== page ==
About Pedestrian Accidents in Florida
Pedestrian fatalities in traffic accidents reached the highest level since 1990 according to recent reports, with Florida consistently listed as one of the most perilous states for pedestrians in the nation.
The Governors Highway Safety Association (GHSA) reported in 2019 that pedestrian fatalities were up 5% compared to 2018 nationally, with 6,590 pedestrians killed, the highest number in three decades. GHSA also listed Florida as having one of the three highest fatality rates per 100,000 people.
The Sun-Sentinel recently reported this trend in an article published in March 2021. Based on an analysis by the pedestrian-safety organization, Smart Growth America, Fort Lauderdale, West Palm Beach, and Miami are among the most dangerous metropolitan areas for pedestrians.
The facts of a pedestrian accident case may be complicated. The person who becomes injured as a result of a driver’s negligence will want to file a lawsuit to obtain compensation for the damages.
To prove negligence in a lawsuit, the injured party or “plaintiff” must show that the defendant was responsible for the following: had a duty to not cause harm and failed in this duty; the plaintiff suffered injury as a result of the defendant’s careless actions.
Florida Law Regarding Pedestrian Accidents
Florida law regarding who is at fault for pedestrian accidents is complex. Florida law dictates that both drivers and pedestrians have a duty of care. According to Florida Statutes Section 316.130(15):
“Every driver of a vehicle shall exercise due care to avoid colliding with any pedestrian or any person propelling a human-powered vehicle and give a warning when necessary and exercise proper precaution upon observing any child or any obviously confused or incapacitated person.”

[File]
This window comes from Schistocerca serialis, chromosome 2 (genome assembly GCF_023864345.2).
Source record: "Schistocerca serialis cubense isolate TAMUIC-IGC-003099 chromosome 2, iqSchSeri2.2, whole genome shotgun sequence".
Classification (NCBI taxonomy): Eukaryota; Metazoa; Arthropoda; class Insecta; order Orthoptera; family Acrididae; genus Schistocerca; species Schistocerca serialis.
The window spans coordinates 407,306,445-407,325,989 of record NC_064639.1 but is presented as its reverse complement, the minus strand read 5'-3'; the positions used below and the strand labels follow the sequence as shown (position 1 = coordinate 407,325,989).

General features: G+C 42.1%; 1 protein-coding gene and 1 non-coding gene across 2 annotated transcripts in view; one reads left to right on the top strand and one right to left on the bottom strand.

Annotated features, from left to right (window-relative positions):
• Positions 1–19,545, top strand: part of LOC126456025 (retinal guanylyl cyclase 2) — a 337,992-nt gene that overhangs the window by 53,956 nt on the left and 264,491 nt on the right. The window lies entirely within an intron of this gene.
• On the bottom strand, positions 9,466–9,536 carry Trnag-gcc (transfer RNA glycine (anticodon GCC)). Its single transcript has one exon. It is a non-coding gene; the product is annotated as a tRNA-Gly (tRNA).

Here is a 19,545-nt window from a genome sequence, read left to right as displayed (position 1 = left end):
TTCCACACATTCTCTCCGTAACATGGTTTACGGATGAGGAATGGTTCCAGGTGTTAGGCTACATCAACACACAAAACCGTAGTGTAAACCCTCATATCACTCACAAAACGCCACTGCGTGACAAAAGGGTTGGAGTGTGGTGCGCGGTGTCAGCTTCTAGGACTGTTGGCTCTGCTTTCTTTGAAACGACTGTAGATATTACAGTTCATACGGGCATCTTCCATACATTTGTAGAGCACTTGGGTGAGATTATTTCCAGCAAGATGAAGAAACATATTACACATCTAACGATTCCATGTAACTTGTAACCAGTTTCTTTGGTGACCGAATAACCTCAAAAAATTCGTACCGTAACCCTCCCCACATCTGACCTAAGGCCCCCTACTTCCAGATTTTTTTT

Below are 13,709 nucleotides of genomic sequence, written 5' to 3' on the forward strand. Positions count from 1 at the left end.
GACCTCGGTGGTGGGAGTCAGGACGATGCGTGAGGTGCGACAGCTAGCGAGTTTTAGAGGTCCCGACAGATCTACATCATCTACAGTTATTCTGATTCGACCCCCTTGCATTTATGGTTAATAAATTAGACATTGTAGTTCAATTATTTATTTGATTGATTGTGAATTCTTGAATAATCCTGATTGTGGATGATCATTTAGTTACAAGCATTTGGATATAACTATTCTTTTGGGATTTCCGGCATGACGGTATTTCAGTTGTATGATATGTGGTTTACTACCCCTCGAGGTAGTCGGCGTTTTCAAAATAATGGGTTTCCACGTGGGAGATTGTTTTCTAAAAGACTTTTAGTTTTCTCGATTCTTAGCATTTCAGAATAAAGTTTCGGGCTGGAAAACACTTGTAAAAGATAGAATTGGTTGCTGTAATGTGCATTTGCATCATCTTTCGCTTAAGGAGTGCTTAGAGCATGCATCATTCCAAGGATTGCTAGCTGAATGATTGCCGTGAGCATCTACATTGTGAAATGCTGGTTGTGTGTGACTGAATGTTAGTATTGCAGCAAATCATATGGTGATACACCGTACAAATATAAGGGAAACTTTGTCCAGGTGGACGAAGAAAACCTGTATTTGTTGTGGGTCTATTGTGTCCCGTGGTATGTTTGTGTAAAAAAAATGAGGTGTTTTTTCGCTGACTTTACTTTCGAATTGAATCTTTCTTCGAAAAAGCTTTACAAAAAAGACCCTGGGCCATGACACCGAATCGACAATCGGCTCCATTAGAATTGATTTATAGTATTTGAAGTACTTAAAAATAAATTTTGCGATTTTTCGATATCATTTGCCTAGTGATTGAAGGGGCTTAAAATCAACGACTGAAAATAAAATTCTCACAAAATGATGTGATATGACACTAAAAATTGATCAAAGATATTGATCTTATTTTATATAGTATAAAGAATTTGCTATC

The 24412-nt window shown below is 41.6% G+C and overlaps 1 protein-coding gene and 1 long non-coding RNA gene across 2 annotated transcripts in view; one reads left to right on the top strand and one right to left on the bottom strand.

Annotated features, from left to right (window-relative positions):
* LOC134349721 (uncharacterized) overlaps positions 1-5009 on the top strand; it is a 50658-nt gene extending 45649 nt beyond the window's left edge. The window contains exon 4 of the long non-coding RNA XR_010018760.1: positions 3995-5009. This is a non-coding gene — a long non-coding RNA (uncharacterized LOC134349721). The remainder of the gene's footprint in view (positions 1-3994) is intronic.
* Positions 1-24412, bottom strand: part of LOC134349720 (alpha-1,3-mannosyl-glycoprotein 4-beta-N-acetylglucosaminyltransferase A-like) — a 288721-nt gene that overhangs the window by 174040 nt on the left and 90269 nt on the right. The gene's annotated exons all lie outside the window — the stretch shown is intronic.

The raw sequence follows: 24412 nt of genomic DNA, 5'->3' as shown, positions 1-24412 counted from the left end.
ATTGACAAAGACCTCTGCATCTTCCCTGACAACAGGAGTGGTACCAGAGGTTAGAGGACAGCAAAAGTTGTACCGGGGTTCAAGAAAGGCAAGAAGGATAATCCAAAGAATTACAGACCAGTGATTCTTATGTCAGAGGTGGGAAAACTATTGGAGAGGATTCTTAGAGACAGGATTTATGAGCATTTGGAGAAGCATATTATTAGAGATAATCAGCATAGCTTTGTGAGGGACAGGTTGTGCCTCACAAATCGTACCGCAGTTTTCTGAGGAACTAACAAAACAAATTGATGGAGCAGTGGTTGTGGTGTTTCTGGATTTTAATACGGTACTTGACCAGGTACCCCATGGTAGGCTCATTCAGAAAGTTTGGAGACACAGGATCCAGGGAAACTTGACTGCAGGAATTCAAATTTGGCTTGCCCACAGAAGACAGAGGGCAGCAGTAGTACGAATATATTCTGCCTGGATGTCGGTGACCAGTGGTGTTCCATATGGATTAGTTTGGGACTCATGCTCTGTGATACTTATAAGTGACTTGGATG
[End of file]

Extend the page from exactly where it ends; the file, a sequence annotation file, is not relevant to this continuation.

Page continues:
Therefore, drivers are required to stop at a red light before reaching the crosswalk. If there is no crosswalk at an intersection, drivers must stop before reaching the intersection. If there is a crosswalk, drivers must allow the pedestrian, who has the signal to walk, to cross the street.
Under Florida Statutes, pedestrians must also obey traffic laws pertaining to them. Florida Statutes Section 316.130, states that pedestrians have a specified list of laws they must obey. For example, pedestrians must obey all laws applicable to non-vehicles like being required to obey any traffic device, which is explicitly applicable to the pedestrian unless otherwise directed by a police officer.
Pedestrians must also obey any traffic control signals at all intersections. If there is a sidewalk, no pedestrian is allowed to walk along and upon the portion of a roadway paved for vehicles. Additionally, Florida law also states:
“No pedestrian shall suddenly leave a curb or other place of safety and walk or run into the path of a vehicle which is so close that it is impossible for the driver to yield.”
Personal Injury Attornies
Individuals involved in a pedestrian accident will need an experienced personal injury attorney to navigate their particular situation. An attorney may negotiate with an insurance company on the victim’s behalf as well as hold the driver liable for their injuries and damages that occurred as a result of the accident.
If the driver is found liable for the accident, a victim may recover compensation for medical expenses, lost wages, and pain and suffering.
If the pedestrian and driver are both found to be at fault for the accident, the damages awarded will be based on the percentage of fault. For example, if the driver is found 80 percent at fault, then the pedestrian will be awarded 80 percent of the recoverable damages.
To preserve the right to file a legal claim, a victim must seek legal action within four years from the date of the accident and in wrongful death claims the statutory limits require that legal action must be taken within two years of the accident. Contact the experienced Clayton Trial Lawyers for more information.
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